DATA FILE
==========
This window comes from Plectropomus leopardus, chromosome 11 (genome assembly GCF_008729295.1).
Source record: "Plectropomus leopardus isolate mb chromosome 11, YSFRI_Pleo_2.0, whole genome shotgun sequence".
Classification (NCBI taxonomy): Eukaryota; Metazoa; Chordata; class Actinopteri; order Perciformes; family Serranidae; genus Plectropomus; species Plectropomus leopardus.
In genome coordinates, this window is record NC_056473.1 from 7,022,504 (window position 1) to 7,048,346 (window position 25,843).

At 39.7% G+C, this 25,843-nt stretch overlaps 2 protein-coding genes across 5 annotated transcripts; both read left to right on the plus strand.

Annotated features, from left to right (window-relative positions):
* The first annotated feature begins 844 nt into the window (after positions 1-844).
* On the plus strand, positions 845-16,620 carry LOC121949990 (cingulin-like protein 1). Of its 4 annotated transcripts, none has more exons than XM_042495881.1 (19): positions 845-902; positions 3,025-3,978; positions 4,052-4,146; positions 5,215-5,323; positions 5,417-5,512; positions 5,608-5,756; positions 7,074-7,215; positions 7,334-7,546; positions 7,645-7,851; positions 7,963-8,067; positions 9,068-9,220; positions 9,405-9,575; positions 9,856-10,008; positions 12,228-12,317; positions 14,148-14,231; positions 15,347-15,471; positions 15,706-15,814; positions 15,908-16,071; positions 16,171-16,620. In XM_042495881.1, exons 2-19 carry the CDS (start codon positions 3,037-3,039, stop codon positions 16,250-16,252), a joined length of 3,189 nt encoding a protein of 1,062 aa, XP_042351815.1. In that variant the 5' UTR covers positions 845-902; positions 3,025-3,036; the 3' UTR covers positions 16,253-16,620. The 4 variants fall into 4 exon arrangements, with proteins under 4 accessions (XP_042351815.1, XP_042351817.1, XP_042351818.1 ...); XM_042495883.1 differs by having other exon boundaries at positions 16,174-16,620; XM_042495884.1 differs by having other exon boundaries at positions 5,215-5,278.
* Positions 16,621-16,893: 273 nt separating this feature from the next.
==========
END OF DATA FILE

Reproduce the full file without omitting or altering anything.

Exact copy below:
This window comes from Plectropomus leopardus, chromosome 11 (genome assembly GCF_008729295.1).
Source record: "Plectropomus leopardus isolate mb chromosome 11, YSFRI_Pleo_2.0, whole genome shotgun sequence".
Classification (NCBI taxonomy): Eukaryota; Metazoa; Chordata; class Actinopteri; order Perciformes; family Serranidae; genus Plectropomus; species Plectropomus leopardus.
In genome coordinates, this window is record NC_056473.1 from 7,022,504 (window position 1) to 7,048,346 (window position 25,843).

At 39.7% G+C, this 25,843-nt stretch overlaps 2 protein-coding genes across 5 annotated transcripts; both read left to right on the plus strand.

Annotated features, from left to right (window-relative positions):
* The first annotated feature begins 844 nt into the window (after positions 1-844).
* On the plus strand, positions 845-16,620 carry LOC121949990 (cingulin-like protein 1). Of its 4 annotated transcripts, none has more exons than XM_042495881.1 (19): positions 845-902; positions 3,025-3,978; positions 4,052-4,146; positions 5,215-5,323; positions 5,417-5,512; positions 5,608-5,756; positions 7,074-7,215; positions 7,334-7,546; positions 7,645-7,851; positions 7,963-8,067; positions 9,068-9,220; positions 9,405-9,575; positions 9,856-10,008; positions 12,228-12,317; positions 14,148-14,231; positions 15,347-15,471; positions 15,706-15,814; positions 15,908-16,071; positions 16,171-16,620. In XM_042495881.1, exons 2-19 carry the CDS (start codon positions 3,037-3,039, stop codon positions 16,250-16,252), a joined length of 3,189 nt encoding a protein of 1,062 aa, XP_042351815.1. In that variant the 5' UTR covers positions 845-902; positions 3,025-3,036; the 3' UTR covers positions 16,253-16,620. The 4 variants fall into 4 exon arrangements, with proteins under 4 accessions (XP_042351815.1, XP_042351817.1, XP_042351818.1 ...); XM_042495883.1 differs by having other exon boundaries at positions 16,174-16,620; XM_042495884.1 differs by having other exon boundaries at positions 5,215-5,278.
* Positions 16,621-16,893: 273 nt separating this feature from the next.